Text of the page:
Chinese President Hu Jintao came to the U.S. on a whirlwind visit dealing with issues crucial to the continued trade between both countries. But as VOA's Mil Arcega reports, advance preparation by a Chinese delegation a week before Mr. Hu's visit may have eased some U.S. concerns.
President Hu's first stop was Seattle, Washington, where former state governor Gary Locke said many American businesses are eager to work with China.
"Energy efficiency companies, architectural, engineering companies that can help China clean up its environment. Research institutions, like Fred Hutch -- with Nobel prize winners, can help meet the medical needs of China," said Mr. Locke.
Despite their willingness to do business, some American companies and political leaders have concerns about China's growing economic influence. Critics say currency manipulation and unfair restrictions to Chinese markets are responsible in part for the growing trade imbalance between the two countries, which hit a new high of 202 billion dollars last year.
Shi Yinhong, a professor at Renmin University in Beijing, says relations between the two countries have not always been smooth, but there is now a greater willingness to deal.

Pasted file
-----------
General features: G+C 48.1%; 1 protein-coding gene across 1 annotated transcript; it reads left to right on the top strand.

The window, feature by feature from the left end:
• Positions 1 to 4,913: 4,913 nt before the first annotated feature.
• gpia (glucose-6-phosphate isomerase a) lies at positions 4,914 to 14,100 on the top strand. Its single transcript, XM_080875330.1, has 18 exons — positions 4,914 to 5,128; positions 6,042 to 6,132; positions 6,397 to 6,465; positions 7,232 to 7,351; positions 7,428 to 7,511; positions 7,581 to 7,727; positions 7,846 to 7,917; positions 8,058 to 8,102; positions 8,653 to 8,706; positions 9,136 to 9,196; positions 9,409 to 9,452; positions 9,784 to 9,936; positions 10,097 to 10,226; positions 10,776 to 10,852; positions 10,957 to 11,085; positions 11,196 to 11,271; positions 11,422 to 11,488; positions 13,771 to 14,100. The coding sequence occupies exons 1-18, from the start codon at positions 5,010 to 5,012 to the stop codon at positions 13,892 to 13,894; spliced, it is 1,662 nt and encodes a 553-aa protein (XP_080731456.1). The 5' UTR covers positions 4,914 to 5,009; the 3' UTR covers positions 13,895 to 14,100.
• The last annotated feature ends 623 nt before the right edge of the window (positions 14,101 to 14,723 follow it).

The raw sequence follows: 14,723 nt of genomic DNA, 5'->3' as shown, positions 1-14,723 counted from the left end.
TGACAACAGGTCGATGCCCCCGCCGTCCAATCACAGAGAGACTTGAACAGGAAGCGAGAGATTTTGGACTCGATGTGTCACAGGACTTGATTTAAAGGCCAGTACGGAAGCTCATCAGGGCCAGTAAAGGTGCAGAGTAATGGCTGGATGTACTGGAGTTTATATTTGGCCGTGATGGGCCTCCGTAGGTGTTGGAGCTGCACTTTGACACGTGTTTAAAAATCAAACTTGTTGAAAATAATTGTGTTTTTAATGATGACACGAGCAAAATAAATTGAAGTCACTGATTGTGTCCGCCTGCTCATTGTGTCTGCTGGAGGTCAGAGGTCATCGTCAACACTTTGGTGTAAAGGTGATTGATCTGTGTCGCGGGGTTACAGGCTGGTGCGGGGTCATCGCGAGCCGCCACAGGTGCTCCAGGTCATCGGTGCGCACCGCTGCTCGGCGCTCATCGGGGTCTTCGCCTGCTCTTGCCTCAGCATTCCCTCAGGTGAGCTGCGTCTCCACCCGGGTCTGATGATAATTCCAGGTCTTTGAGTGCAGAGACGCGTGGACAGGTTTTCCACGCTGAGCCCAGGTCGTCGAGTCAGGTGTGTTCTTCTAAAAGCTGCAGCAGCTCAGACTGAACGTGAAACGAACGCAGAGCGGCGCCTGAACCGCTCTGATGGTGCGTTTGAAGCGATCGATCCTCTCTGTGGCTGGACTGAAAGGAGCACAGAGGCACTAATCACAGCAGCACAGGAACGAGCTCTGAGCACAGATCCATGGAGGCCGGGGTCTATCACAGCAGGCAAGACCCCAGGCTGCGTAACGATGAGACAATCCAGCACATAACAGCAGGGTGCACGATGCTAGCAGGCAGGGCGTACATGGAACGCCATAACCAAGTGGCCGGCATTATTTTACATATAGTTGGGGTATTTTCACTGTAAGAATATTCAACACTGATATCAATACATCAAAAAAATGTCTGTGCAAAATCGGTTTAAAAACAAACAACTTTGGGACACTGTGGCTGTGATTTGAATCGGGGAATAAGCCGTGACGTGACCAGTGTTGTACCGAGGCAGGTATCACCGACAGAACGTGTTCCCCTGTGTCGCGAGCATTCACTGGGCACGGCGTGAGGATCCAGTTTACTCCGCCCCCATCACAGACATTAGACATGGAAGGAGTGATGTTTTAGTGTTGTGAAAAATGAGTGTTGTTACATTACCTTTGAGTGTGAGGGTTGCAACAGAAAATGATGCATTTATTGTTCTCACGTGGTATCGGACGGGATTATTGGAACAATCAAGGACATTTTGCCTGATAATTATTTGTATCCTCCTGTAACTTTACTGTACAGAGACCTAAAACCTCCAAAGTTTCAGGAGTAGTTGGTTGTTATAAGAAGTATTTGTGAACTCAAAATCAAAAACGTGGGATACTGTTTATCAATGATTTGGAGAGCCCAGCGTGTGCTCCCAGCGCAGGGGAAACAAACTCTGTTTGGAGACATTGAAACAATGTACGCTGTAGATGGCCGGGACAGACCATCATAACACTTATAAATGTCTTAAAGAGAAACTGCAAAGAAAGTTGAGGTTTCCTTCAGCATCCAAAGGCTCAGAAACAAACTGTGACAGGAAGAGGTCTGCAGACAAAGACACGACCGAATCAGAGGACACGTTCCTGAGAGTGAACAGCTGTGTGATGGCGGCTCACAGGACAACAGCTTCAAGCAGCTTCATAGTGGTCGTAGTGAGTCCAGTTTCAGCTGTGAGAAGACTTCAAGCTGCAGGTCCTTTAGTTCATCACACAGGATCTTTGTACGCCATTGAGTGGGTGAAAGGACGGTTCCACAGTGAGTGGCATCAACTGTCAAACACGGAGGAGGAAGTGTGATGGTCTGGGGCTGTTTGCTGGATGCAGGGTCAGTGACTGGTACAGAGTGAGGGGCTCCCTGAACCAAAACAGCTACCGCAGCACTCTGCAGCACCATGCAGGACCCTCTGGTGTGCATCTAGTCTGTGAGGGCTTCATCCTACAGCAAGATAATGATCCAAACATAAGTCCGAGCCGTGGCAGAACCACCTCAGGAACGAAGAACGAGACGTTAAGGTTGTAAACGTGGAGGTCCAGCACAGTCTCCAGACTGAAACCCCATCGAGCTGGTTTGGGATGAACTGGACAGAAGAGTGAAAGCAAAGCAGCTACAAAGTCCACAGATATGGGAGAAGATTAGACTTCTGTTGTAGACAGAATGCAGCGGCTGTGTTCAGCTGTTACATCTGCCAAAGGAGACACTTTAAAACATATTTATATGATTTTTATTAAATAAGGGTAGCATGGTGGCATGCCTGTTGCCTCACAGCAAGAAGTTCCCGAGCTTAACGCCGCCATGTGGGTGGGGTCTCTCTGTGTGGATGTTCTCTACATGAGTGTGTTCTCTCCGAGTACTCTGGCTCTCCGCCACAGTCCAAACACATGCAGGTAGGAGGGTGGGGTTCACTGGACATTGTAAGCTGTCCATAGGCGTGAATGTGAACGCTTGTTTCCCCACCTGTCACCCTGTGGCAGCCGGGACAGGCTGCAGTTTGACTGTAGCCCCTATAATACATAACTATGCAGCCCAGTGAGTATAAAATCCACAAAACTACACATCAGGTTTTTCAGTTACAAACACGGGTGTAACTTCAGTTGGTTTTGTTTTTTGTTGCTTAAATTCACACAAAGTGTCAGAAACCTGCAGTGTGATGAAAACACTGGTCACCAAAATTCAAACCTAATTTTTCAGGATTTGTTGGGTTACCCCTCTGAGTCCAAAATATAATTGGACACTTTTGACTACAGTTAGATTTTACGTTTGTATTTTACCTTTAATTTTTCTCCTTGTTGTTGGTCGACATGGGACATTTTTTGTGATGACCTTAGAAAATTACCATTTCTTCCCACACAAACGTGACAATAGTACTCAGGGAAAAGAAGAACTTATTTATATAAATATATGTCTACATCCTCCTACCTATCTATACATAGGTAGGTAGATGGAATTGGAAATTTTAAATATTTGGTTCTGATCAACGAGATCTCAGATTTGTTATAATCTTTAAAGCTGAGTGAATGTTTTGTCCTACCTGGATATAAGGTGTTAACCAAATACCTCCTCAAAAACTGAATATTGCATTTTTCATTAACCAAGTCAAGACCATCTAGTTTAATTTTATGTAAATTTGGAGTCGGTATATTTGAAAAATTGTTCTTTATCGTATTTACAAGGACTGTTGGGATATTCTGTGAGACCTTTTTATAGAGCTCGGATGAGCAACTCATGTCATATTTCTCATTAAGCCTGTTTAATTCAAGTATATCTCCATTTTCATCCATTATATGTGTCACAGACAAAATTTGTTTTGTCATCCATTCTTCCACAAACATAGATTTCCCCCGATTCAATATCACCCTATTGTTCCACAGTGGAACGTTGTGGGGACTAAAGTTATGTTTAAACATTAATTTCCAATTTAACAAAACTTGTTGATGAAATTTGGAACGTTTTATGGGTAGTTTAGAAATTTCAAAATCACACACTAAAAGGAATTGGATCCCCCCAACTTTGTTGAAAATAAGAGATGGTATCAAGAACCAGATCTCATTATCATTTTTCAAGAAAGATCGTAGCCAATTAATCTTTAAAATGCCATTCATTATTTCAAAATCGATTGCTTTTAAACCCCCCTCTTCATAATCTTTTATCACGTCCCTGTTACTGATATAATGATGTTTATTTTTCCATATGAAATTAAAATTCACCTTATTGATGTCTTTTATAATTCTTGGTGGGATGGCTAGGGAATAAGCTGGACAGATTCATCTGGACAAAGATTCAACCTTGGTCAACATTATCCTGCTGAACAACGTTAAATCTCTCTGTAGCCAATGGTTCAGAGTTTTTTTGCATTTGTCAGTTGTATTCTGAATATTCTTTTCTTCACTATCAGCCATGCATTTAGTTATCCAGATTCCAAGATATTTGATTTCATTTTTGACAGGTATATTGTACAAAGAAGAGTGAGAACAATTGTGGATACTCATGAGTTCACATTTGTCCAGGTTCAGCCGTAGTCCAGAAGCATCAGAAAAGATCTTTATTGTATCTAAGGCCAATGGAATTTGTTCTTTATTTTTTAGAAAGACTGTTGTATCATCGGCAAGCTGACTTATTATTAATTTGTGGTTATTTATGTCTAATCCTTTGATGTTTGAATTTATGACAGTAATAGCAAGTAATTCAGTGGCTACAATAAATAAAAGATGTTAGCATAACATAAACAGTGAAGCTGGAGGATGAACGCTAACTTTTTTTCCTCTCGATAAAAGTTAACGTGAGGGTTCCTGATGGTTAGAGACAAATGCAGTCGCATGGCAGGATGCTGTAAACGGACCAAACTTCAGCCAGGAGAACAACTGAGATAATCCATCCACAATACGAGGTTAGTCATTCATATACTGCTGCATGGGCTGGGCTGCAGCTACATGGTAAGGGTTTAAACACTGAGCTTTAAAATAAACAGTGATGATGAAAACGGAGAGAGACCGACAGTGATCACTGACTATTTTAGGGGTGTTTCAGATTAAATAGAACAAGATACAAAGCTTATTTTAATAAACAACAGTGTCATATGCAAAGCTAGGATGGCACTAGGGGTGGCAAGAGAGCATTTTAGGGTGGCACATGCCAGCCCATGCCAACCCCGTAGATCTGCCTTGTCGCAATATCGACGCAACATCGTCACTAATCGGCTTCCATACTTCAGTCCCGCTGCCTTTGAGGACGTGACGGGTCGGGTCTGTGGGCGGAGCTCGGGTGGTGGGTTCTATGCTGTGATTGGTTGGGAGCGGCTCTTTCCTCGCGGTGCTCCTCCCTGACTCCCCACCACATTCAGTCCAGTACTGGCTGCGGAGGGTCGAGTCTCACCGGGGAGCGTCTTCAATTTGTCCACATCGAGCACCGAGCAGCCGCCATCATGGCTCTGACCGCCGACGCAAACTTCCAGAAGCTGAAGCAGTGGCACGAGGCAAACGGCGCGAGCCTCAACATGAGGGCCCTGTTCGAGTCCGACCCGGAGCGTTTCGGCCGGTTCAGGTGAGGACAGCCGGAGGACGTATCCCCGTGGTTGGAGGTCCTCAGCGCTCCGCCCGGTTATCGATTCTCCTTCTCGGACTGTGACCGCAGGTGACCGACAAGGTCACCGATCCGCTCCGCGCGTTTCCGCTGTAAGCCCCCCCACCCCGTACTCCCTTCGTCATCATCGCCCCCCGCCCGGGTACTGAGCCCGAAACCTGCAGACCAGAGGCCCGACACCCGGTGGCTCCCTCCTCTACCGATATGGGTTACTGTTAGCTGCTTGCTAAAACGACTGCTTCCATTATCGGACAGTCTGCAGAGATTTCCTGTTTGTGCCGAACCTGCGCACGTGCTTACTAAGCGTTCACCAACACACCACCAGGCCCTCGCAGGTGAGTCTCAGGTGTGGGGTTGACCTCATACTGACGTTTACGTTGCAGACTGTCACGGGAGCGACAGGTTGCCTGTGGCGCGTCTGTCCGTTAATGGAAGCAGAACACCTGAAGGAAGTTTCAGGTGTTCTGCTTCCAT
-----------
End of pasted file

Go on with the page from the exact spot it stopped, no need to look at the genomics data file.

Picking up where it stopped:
"Compared with the past, China has become much, much more important to the United States, and the United States also has become much, much more important to China. This is a huge change in the past 10 years"
That willingness to deal is evident in what some analysts have called China's “checkbook diplomacy”—a willingness to spend money to influence policy.
Last week, Chinese officials and businesses signed contracts with U.S. companies worth more than 16 billion dollars. Among the bigger recipients – Seattle-based software giant Microsoft and aircraft manufacturer Boeing, which signed a deal to build 80 of its model 737 jets.
Despite the investment in U.S. companies and concessions aimed at easing the trade gap, some analysts say the meeting between President Hu and U.S. President George Bush could have a hard edge.
Randall Schriver is a former deputy assistant secretary of state for East Asian and Pacific affairs.
"We do have a president who can't afford to be pushed around by anybody, least of which, the Chinese, and we've got an election year, of course, upon us."
Along with trade issues, the two leaders are also expected to discuss human rights and China's position nuclear programs in Iran and North Korea.